“Up” set in New Zealand? This is going to be awesome.
Hunt for the Wilderpeople stars, Julian Dennison (Shopping, Paper Planes), Sam Neill (Jurassic Park, Event Horizon), Rachel House (Whale Rider, Eagle vs Shark), Rima Te Wiata (Sons and Daughters, Housebound) and is written and directed by Taika Waititi (What We Do in the Shadows, Eagle vs Shark).
Ricky (Dennison) is a troubled teenager and has been to many foster parents but none have been able to control his behavior. Until Hec (Neill) and Bella (Wiata) take him in. It doesn’t take long for tragedy to ensue, leaving Ricky and Hec to go on adventure through the New Zealand bush.
So despite knowing very little about this film, I was pumped to go see it and wasn’t disappointed. Coming of Age might be my favorite genre because every year my favorite films are filled with them and I’m sure Hunt for the Wilderpeople will be in this years top ten. I’ve got a lot to gush about with this film, so lets get into it.
Admittedly I haven’t seen any of the directors previous film. Over the last few years I’ve heard his name and his films mentioned a lot but no more than in 2015 with What We Do in the Shadows. I’ll be sure to get on those films soon because he has done incredible work with this film. What stuck out to me, was the humor. With the exception of one character, Waititi does a difficult job of balancing the ridiculous, sometimes farcical comedy with just the right amount of seriousness and complexity. This film is so much fun to watch, can get silly but will still affect you on a personal level. Taika Waititi does a tremendous job of blending the tones together and creating a cohesive piece of art.
Something else Waititi managed to do which is almost always impossible, is make a predictable story, that you can spell out about 10 minutes in but it doesn’t matter. When you take a grumpy old man, put him with an annoying teenager he hates, in the middle of a forest you know where it’s eventually going to end up. Even so, with the offbeat humor, likable characters, excellent performances you can’t help but be engage and thoroughly entertained throughout. Usually I would say cliche and formulaic as a negative but strangely enough it works in this films favor.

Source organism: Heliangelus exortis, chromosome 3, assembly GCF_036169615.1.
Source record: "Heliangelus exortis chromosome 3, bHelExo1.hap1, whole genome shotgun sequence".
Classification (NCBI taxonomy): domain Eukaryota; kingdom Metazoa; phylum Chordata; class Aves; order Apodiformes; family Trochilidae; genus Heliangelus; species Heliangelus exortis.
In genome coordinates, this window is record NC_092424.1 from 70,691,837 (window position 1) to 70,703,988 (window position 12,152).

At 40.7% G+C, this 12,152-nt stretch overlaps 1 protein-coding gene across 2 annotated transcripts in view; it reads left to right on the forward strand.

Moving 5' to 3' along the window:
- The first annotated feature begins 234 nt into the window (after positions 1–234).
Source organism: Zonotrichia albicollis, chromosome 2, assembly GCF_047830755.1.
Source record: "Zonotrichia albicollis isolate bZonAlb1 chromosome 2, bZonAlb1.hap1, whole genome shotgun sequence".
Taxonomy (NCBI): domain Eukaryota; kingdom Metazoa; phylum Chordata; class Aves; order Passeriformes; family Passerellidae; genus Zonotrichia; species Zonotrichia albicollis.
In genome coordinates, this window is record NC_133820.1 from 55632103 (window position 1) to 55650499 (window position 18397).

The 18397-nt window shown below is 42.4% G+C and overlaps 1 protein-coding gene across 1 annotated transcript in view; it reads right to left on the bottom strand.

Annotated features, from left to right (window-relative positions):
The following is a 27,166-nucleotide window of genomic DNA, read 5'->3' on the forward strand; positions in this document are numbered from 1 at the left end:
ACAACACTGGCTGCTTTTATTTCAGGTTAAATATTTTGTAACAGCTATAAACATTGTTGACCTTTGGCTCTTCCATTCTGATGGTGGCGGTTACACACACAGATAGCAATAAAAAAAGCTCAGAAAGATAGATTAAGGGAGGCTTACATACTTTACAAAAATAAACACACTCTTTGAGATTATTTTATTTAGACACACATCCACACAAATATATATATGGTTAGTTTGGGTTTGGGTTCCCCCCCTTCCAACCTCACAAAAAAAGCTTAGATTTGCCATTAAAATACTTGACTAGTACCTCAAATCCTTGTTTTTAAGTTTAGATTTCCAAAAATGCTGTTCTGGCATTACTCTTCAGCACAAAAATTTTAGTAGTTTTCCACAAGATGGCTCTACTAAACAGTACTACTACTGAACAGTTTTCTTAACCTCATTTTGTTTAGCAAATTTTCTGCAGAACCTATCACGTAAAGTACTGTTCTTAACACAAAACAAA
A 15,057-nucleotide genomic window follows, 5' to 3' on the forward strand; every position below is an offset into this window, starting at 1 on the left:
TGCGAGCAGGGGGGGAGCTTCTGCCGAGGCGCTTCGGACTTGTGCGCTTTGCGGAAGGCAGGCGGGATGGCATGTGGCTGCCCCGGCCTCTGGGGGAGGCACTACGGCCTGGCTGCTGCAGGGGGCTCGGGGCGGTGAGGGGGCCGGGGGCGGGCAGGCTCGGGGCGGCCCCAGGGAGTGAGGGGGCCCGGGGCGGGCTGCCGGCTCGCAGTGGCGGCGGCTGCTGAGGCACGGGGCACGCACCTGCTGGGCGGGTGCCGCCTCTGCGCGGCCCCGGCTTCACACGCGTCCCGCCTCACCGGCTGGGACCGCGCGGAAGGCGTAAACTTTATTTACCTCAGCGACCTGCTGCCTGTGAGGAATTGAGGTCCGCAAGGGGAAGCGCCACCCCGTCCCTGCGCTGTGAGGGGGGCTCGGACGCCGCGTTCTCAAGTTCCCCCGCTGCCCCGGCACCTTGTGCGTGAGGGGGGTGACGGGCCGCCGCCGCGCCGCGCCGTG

Primarily, the two characters you follow are Ricky and Hec played by Sam Neill and Julian Dennison. Dennison is practically an unknown (he’s only appeared in a couple of small indie films) and he’s a delightful surprise in this film. He’s annoying and whiny in the perfect way to bounce off Neill’s unapproachable, grumpy Uncle Hec. Sam Neill puts in maybe his best performance ever. He’s tough and unlikable but like all these kind of films, the more layers you learn about him, the more complex the character becomes. As this film goes along and Hec starts opening himself up, Neill gets more emotional and powerful in very subtle ways. Maybe it’s because Sam Neill has always reminded me of my dad so I already have an attachment to every character he plays but this role became something I was truly invested by the end. Also, shoutout to Psycho Steve, that guy was great.
Talking about emotions, the beginning of this film rips your heart out. No spoilers but when a film comes close to making you cry before the opening act has finished, you know it’s doing something right. Hunt for the Wilderpeople grabbed me early on, ripped me apart and then pulled me back in with a wonderful, satisfying conclusion. It has a lot of varied emotions but by the end you’ll leave happy knowing you spent your time on an excellent film.
Peter Jackson has shown us, New Zealand is a beautiful place and although the breathtaking visuals don’t blow you away like they did in The Lord of the Rings, they play a big part in telling the story. Like Sam Neill’s performances, the cinematography and setting is actually subtle. There’s only a few sweeping shots of New Zealand but it’s always in the background, giving a unique, beautiful backdrop to the story being told.
There was one scene and one character that I wan’t too fond of. The zany, wacky humor I really like but in two spots I thought it failed. There’s a very sad scene early on and I was pulled out of it by a wrongly placed character played by Waititi. Then there’s the child services lady played by Rachel House. I hated this character and performance. Rachel House was over the top and not funny. This film hits everything out of the park comedy-wise except for that one particular scene and character.
Also it does slow down somewhere in the middle when Ricky meets a girl and we wonder away from his relationship with Hec but you do get a hilarious selfie scene, so I can’t complain too much.
I really enjoyed Hunt for the Wilderpeople, this is a film I could watch over and over again and plan to.
Have you seen Hunt for the Wilderpeople and what did you think about it?